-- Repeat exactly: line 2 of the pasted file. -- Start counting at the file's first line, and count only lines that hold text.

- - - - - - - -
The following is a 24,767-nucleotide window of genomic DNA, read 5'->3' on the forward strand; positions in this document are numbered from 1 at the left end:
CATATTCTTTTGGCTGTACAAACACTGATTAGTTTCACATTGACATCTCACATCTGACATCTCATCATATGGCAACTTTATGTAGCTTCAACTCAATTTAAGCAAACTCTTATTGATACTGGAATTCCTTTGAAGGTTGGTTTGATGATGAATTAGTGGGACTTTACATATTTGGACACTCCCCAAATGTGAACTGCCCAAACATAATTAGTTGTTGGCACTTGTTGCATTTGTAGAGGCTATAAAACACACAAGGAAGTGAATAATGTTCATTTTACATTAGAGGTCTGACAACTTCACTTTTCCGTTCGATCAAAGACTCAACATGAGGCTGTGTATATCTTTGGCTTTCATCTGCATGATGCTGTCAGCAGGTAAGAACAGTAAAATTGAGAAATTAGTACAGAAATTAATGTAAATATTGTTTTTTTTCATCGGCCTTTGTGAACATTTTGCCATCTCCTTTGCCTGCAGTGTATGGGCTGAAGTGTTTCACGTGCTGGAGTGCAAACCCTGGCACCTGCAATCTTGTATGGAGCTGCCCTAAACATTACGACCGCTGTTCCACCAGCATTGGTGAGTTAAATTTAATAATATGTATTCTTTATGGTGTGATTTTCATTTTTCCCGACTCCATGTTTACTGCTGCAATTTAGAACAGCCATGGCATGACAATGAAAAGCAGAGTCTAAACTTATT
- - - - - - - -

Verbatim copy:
CATATTCTTTTGGCTGTACAAACACTGATTAGTTTCACATTGACATCTCACATCTGACATCTCATCATATGGCAACTTTATGTAGCTTCAACTCAATTTAAGCAAACTCTTATTGATACTGGAATTCCTTTGAAGGTTGGTTTGATGATGAATTAGTGGGACTTTACATATTTGGACACTCCCCAAATGTGAACTGCCCAAACATAATTAGTTGTTGGCACTTGTTGCATTTGTAGAGGCTATAAAACACACAAGGAAGTGAATAATGTTCATTTTACATTAGAGGTCTGACAACTTCACTTTTCCGTTCGATCAAAGACTCAACATGAGGCTGTGTATATCTTTGGCTTTCATCTGCATGATGCTGTCAGCAGGTAAGAACAGTAAAATTGAGAAATTAGTACAGAAATTAATGTAAATATTGTTTTTTTTCATCGGCCTTTGTGAACATTTTGCCATCTCCTTTGCCTGCAGTGTATGGGCTGAAGTGTTTCACGTGCTGGAGTGCAAACCCTGGCACCTGCAATCTTGTATGGAGCTGCCCTAAACATTACGACCGCTGTTCCACCAGCATTGGTGAGTTAAATTTAATAATATGTATTCTTTATGGTGTGATTTTCATTTTTCCCGACTCCATGTTTACTGCTGCAATTTAGAACAGCCATGGCATGACAATGAAAAGCAGAGTCTAAACTTATT